Stock buybacks have their advantages. In many cases, their tax treatment is more favourable to investors than are dividends. Furthermore, buybacks are not expected to be as regular as dividends, and therefore they offer more flexibility to companies (i.e. when a company has business opportunities, it can invest, and when it doesn't, it can pay out).
But as investors, we are conditioned to believe that the announcement of share buybacks is good news for a company, the prevailing wisdom being that such an announcement represents management's confidence in the fact that the share price is undervalued.
While these arguments are almost always completely accepted by shareholders, the investor must consider the fact that management and shareholder interests do not always align (as discussed here), resulting in a great deal of cases where buybacks actually destroy shareholder value rather than create it.
Consider a company which pays its management in stock options (indeed it is rare not to find such a company today). If management were to pay a dividend, shareholders would receive cash, but the value of management's options would drop. (For an explanation of this phenomenon, see this discussion.) On the other hand, when a company buys back and cancels its own shares, each share ends up owning a proportionately larger amount of the company, which can result in an increase in the value of an option. Managements may have no malicious intent, yet it is nevertheless impossible for their actions to be completely detached from their personal well-being.
Stock options aside, managements are in their positions because of their abilities in running the operations of the business. They are not experts at capital allocation, nor are they good predictors in the field of macroeconomics. Yet when they buy back shares at certain times but don't at others, they are implying that they can allocate capital better than shareholders. Rather than give the cash to the shareholder, at which point the shareholder can decide what's best for himself, management has made this decision for him.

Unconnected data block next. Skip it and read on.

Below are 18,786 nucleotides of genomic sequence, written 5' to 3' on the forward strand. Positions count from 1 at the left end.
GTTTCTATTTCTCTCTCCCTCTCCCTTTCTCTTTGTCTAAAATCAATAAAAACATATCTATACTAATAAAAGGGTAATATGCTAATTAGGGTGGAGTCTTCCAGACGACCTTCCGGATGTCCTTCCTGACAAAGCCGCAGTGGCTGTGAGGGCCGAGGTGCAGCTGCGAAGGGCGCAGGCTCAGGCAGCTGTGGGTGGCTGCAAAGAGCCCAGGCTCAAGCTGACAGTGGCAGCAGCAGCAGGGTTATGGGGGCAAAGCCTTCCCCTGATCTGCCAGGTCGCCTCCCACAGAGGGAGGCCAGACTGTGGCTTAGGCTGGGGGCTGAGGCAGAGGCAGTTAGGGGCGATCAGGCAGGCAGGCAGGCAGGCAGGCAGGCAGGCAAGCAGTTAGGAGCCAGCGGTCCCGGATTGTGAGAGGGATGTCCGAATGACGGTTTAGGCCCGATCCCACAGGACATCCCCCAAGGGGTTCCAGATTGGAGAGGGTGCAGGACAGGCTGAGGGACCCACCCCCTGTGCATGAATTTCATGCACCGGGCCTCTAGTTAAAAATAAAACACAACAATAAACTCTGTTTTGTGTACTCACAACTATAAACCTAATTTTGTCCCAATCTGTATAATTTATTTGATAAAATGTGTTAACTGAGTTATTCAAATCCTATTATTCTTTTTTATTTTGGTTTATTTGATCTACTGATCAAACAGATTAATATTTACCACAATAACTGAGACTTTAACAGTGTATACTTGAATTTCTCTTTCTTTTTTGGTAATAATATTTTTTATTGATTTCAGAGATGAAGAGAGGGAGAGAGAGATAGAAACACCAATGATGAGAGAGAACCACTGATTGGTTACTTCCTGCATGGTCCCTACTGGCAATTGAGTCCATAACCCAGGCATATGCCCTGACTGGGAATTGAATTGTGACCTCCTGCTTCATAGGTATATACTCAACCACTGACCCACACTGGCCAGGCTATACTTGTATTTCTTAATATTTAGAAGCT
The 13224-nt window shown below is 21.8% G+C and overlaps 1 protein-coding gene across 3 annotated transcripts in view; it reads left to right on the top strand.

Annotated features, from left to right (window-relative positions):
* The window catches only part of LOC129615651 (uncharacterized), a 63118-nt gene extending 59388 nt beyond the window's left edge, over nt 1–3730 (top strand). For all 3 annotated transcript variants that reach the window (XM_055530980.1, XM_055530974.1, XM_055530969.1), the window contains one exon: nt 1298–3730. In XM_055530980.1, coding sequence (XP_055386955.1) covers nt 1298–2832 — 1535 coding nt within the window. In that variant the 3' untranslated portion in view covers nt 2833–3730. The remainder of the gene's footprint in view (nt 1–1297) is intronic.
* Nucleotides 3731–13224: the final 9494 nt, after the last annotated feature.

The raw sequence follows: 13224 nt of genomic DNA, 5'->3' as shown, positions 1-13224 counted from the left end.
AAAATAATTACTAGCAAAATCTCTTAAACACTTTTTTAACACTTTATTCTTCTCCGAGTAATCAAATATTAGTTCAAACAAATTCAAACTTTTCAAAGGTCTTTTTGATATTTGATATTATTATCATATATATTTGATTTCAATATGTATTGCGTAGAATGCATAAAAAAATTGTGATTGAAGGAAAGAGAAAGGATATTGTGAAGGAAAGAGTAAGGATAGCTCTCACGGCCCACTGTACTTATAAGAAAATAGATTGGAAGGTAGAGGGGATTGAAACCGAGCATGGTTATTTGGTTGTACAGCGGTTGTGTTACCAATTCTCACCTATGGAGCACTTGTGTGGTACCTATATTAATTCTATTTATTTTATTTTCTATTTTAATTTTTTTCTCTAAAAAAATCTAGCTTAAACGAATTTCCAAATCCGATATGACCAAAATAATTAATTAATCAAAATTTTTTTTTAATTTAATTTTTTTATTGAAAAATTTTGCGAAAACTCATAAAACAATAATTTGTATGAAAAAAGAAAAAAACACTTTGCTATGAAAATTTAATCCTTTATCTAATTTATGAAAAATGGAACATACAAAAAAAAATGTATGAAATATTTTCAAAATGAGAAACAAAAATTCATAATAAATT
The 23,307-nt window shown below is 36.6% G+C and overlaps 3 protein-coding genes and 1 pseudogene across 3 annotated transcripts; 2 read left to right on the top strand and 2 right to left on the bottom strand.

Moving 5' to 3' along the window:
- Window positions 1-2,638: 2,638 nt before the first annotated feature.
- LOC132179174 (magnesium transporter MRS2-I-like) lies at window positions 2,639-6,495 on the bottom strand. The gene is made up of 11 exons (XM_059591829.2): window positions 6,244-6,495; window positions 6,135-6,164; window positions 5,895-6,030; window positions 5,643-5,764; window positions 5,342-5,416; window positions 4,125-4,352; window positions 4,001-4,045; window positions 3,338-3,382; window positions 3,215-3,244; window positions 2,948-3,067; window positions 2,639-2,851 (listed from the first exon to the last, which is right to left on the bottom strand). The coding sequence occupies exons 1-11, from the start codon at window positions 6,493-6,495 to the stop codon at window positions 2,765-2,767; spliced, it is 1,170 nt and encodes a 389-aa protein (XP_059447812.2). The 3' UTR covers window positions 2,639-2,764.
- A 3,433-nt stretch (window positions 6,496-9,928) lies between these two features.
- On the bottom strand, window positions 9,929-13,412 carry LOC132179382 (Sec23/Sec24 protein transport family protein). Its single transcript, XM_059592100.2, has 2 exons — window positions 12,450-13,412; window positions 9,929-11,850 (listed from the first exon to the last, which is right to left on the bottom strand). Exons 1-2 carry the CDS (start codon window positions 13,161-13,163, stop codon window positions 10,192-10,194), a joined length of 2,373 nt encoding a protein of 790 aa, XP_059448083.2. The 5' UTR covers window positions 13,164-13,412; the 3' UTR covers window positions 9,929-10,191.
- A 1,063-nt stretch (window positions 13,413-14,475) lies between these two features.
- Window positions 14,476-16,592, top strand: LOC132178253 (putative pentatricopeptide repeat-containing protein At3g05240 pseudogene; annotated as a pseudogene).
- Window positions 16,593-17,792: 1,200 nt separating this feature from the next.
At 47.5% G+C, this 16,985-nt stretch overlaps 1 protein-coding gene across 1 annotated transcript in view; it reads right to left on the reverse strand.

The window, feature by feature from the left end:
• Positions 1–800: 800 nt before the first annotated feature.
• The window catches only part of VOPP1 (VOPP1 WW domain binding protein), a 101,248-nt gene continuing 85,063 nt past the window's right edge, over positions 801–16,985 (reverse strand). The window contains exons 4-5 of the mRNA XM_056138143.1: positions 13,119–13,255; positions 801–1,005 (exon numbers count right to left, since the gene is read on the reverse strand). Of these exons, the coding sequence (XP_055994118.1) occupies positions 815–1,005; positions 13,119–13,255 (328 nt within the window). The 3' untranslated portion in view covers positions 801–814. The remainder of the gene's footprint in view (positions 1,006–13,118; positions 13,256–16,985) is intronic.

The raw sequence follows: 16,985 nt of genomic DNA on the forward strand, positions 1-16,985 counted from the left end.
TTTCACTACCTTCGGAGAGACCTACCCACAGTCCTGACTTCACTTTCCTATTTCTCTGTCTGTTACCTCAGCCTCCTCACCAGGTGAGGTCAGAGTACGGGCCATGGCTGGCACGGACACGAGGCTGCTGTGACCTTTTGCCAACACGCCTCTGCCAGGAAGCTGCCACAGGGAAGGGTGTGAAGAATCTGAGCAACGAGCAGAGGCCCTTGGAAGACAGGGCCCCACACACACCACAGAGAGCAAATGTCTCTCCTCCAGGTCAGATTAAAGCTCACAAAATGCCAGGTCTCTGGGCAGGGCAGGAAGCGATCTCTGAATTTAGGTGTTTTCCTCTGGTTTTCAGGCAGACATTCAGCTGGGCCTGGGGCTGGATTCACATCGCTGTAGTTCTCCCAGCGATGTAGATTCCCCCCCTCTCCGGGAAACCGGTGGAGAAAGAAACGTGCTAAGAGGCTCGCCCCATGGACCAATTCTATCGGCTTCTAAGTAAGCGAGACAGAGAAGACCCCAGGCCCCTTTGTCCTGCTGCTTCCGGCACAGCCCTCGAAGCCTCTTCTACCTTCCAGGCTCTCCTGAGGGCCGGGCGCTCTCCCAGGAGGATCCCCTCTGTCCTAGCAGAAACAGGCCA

As an example, here is a look at the dividends and buybacks of the four quarters ending mid-2008 for some of America's most prominent retailers. The dividends are small, but the buybacks are enormous. Unfortunately, investors would have been much better off with the cash in their hands. The chart shows what the dividend yield would have been had the money used for buybacks been paid out. It also shows the average price at which companies bought back shares, and compares it to their current prices:
Each of these companies save for Wal-Mart (NYSE: WMT) paid significant premiums over the current stock price. In the case of Home Depot (NYSE: [[HD]]), had it paid out the cash used in its buyback, the dividend yield would have represented a staggering 27% of the current stock price. Certainly, this dividend represented a one-time outlay and is not sustainable, but it would have represented a shareholder-friendly action from a company looking to regain shareholder confidence after a difficult few years.
But this chart only shows the premium these companies paid over their current stock prices. During the stock market lows of late 2008 and early 2009, their prices dropped even lower. Nevertheless, most of these companies did not buy back a single share in the first half of this year, with Walmart being the exception once again.
This process of buying high and not-buying low has cost shareholders dearly. This shows all too clearly that managements are not proficient capital allocators and are no better at timing the market than anybody else, despite their inside knowledge. As such, managements should focus on operations, and direct free cash flow (i.e. cash earned above what is required for capital expenditures) into the hands of shareholders as it is earned, rather than trying to time the market.